The “real James Bond” was only 5ft 6ins tall but his exploits included stealing an Enigma decoding machine and smuggling himself into communist Russia dressed in his old school uniform, according to a new book.

The smoking room tales of Wilfred “Biffy” Dunderdale are said to be one of the sources Ian Fleming used for James Bond.

The spy was aged 19 and serving in the Royal Navy after the First World War when he volunteered for the mission.

Dunderdale, who was brought up in the Black Sea port of Odessa, was apparently put ashore there wearing his old school uniform where he made for his former housemaster’s house and was let in by the teacher’s surprised wife.

The housemaster had a relative in the docks who was able to find out about the submarines but in the meantime Dunderdale had to hide in the attic.

“Your Latin was always behind the class, Dunderdale, so you can work up there to improve it!” his former teacher allegedly told him.

The answer was returned the next day but Dunderdale had to spend a week in the attic wearing his uniform and studying Latin, until he was picked up, according to the story. He won an MBE for his bravery.

The book, “Boodle’s Apocrypha, a story of men and their club in London” also provides a much fuller picture of Dunderdale, describing how, as MI6 station chief in Paris between 1926 and 1940, he drove around the city in an immaculate bullet-proof Rolls Royce – Bond drove a Bentley – with a brief to “establish and enhance contact in future occupied countries, prepare for guerilla warfare, foment insurrections and develop destructive devices.”

Dunderdale, who was independently wealthy, wore solid gold Cartier cufflinks and sported a long black ebony cigarette-holder with Balkan cigarettes – the same type favoured by the fictional Bond. He kept MI6’s funds in a safe at the Rolls Royce office in Paris and his own car was usually parked at lunchtime outside Maxim’s in the Rue Royale.

As the Second World War approached he moved into a small hotel with a specially-installed brand of French safe with just one key.

In July 1939, the Poles, fearing invasion, invited Dunderdale and his French contact Gustave Bertrand of the French military intelligence agency the Duxieme Bureau, known to the British as “Bertie”, to collect two Enigma machines they had copied.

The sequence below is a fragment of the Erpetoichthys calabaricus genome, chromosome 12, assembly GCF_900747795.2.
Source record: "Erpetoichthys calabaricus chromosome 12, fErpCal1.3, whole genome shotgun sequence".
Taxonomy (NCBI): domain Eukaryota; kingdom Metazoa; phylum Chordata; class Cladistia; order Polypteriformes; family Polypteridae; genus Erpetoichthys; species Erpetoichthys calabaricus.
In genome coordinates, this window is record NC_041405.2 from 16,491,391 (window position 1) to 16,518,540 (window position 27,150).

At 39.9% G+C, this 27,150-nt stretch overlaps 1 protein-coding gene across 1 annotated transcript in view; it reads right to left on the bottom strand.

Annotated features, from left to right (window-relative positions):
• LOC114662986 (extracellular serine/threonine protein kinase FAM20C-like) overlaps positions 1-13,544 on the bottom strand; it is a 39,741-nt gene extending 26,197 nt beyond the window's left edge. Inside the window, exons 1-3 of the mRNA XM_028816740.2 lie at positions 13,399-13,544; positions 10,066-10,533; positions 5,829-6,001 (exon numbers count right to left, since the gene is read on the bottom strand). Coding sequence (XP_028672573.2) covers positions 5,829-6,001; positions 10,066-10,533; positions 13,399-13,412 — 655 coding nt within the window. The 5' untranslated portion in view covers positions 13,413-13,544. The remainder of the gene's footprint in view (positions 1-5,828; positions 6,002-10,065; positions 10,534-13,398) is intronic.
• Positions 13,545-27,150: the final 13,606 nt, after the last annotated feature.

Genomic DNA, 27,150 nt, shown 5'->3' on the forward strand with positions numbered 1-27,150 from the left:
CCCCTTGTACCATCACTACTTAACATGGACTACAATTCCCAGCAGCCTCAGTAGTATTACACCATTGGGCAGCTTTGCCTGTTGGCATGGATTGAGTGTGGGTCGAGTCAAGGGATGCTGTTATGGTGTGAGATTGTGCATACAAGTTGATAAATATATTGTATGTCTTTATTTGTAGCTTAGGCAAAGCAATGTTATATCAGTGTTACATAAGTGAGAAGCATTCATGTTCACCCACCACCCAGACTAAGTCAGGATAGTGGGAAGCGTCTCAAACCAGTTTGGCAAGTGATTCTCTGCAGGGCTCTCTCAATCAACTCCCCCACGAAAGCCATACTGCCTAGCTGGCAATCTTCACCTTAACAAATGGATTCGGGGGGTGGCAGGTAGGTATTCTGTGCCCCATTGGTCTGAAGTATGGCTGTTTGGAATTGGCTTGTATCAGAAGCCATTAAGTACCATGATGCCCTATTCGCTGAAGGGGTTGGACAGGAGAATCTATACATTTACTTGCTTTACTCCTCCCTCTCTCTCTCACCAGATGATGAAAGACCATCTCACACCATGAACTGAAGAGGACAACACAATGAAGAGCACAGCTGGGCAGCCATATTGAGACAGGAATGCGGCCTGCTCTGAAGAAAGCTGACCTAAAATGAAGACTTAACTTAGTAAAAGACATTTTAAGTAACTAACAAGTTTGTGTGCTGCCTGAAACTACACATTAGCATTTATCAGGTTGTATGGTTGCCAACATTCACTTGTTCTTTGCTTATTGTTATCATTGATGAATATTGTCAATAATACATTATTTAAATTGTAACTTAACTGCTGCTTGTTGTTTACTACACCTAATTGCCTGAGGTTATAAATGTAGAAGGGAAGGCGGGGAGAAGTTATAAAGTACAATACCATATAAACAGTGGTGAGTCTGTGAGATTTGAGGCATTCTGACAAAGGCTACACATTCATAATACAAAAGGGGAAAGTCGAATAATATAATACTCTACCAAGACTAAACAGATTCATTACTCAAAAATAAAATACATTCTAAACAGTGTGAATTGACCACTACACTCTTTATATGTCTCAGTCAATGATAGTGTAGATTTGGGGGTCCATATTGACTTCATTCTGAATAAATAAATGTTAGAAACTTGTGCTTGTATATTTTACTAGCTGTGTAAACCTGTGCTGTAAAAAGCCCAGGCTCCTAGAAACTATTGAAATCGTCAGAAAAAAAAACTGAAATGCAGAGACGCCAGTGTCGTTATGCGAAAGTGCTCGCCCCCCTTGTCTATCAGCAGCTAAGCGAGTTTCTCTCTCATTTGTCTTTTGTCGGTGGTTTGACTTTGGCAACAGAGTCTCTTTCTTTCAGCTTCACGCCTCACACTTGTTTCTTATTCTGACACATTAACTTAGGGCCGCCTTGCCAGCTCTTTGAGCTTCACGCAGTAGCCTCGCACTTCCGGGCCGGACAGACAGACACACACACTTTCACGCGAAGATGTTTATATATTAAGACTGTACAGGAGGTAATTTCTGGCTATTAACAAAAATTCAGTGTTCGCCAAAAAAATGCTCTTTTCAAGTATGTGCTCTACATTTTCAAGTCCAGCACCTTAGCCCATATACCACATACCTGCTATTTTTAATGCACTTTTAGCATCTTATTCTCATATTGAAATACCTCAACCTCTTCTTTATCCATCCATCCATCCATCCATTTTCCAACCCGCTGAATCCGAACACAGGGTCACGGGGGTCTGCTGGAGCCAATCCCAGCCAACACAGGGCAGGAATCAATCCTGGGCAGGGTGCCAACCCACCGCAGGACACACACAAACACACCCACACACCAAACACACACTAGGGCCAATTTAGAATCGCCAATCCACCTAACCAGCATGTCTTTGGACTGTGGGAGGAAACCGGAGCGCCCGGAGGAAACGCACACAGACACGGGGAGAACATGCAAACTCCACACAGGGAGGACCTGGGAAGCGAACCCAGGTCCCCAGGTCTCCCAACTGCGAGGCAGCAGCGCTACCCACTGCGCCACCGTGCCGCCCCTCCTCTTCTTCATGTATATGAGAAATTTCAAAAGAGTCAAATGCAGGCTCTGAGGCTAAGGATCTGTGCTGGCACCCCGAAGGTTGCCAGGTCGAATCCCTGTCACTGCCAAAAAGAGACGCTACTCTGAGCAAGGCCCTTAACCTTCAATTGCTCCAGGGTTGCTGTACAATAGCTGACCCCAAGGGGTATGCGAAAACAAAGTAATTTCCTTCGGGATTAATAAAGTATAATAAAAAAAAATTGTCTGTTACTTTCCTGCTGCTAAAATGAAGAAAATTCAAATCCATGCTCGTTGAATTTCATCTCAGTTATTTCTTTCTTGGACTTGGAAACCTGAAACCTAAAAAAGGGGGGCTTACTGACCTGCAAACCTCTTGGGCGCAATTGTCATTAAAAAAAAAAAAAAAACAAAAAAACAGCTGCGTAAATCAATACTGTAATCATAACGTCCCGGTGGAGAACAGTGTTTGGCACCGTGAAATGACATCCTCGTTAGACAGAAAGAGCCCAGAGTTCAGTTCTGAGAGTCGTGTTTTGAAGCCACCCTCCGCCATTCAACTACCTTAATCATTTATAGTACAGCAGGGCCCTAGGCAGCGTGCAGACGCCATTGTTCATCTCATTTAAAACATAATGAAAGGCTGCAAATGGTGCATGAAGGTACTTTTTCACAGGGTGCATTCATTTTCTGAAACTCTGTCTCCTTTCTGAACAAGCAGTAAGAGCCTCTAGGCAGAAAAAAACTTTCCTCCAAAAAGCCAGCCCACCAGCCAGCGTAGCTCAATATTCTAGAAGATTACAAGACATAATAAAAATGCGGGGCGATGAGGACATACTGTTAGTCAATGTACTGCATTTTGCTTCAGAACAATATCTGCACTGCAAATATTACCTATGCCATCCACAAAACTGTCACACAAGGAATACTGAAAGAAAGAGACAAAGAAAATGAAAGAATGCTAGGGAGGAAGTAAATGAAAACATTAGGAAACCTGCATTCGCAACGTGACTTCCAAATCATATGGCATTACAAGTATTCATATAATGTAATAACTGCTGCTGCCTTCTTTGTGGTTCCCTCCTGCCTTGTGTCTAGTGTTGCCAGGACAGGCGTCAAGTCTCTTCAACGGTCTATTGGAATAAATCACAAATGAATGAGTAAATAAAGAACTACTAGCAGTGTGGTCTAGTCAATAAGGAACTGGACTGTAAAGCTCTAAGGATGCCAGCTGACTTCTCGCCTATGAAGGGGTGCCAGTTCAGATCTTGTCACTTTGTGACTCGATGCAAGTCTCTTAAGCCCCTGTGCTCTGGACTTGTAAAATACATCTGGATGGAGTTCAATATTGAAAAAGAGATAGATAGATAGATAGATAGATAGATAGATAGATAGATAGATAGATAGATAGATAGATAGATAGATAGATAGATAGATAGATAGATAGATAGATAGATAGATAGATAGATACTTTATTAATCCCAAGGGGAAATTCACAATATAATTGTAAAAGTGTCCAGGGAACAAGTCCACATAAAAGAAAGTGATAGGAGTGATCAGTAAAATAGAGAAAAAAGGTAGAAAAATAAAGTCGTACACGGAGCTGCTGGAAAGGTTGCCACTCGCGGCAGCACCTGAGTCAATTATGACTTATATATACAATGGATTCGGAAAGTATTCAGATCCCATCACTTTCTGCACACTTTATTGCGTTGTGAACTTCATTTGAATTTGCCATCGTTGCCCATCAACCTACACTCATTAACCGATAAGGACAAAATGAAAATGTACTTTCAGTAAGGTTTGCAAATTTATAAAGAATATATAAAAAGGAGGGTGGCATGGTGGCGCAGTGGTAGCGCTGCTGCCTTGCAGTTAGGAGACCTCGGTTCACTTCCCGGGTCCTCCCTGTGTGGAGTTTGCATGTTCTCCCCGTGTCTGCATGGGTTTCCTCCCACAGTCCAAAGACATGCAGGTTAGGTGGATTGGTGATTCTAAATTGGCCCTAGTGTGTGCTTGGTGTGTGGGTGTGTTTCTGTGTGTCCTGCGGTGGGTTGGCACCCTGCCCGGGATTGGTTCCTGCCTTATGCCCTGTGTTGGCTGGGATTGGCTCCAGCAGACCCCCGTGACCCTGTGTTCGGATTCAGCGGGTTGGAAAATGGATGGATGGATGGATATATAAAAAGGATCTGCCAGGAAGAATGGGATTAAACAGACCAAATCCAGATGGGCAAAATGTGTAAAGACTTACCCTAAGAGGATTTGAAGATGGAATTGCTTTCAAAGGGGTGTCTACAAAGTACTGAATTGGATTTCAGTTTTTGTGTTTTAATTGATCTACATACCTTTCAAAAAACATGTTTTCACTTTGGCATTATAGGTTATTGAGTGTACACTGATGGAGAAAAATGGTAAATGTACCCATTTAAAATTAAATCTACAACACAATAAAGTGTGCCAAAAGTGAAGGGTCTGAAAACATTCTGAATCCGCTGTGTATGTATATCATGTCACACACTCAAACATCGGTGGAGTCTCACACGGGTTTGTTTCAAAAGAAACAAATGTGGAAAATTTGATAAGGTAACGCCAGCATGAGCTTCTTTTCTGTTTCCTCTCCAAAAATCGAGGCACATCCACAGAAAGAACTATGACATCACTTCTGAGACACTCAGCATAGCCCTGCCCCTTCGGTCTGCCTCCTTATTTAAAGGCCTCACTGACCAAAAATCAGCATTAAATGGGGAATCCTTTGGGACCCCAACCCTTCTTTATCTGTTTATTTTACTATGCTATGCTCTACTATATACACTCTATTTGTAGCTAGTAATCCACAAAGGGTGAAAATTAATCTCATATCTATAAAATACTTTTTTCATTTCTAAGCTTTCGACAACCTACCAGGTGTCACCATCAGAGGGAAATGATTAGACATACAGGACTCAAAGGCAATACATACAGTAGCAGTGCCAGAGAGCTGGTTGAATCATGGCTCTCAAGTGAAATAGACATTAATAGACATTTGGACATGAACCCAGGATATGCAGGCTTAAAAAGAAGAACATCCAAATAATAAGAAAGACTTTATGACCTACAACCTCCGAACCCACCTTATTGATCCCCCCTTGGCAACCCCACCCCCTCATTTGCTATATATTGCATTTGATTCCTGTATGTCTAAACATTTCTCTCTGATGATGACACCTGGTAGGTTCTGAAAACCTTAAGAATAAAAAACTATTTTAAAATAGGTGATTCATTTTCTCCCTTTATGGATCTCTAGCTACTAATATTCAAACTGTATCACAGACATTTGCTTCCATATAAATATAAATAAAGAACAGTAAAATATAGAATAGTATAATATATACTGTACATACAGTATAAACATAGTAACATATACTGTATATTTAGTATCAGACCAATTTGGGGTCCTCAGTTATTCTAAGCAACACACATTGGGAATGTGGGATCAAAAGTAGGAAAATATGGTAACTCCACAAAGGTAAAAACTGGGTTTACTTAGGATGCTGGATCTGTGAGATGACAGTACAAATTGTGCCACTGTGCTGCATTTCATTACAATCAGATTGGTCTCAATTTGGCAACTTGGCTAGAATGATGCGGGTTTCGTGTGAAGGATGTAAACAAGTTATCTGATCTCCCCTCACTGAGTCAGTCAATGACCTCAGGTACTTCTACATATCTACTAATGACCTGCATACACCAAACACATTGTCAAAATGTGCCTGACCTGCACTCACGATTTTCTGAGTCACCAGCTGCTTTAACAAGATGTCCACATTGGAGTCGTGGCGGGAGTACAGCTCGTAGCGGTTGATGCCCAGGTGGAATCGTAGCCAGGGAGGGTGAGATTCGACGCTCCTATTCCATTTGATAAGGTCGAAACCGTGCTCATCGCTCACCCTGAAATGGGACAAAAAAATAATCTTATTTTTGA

They smuggled them back to France where Dunderdale put them in his safe, apparently giving the key to Bertrand.

However the safe had a second door in the back, accessed from a staff service staircase in the hotel and Dunderdale removed the machines and sent them back to Britain in the diplomatic bag where cypher experts at Bletchley Park were able to get to work on them.

Dunderdale was awarded the CBE, Legion d’Honneur and US Legion of Merit for his work but the machines did not provide all the answers because the Germans added more rotors, making it more difficult to decode messages.

Back in Britain after the fall of France, Dunderdale found himself his own offices near to the MI6 offices in Broadway in St James’s, which he turned into a Turkish room with portraits of the Tsar, exotic drapes, incense, a model of a Russian 1912 destroyer and his bullet-proof Rolls Royce parked outside. From there he ran agents into France, at one stage making his own mission to Madrid using the false name John Green.

He died “without issue” in New York in 1990 where he had moved with his third wife and Mr Smith said: “He was undoubtedly another hero incorporated into the myth of James Bond, embracing espionage, underwater activities and sheer style, with his mission duly accomplished by whatever it took.”

For Bond’s physical appearance, Fleming probably drew on Michael Mason, another British spy who was was 6ft 2ins tall and an Army boxing champion, and the name came from the author of a Guide to the Birds of the West Indies.

Original Post: Telegraph.co.uk

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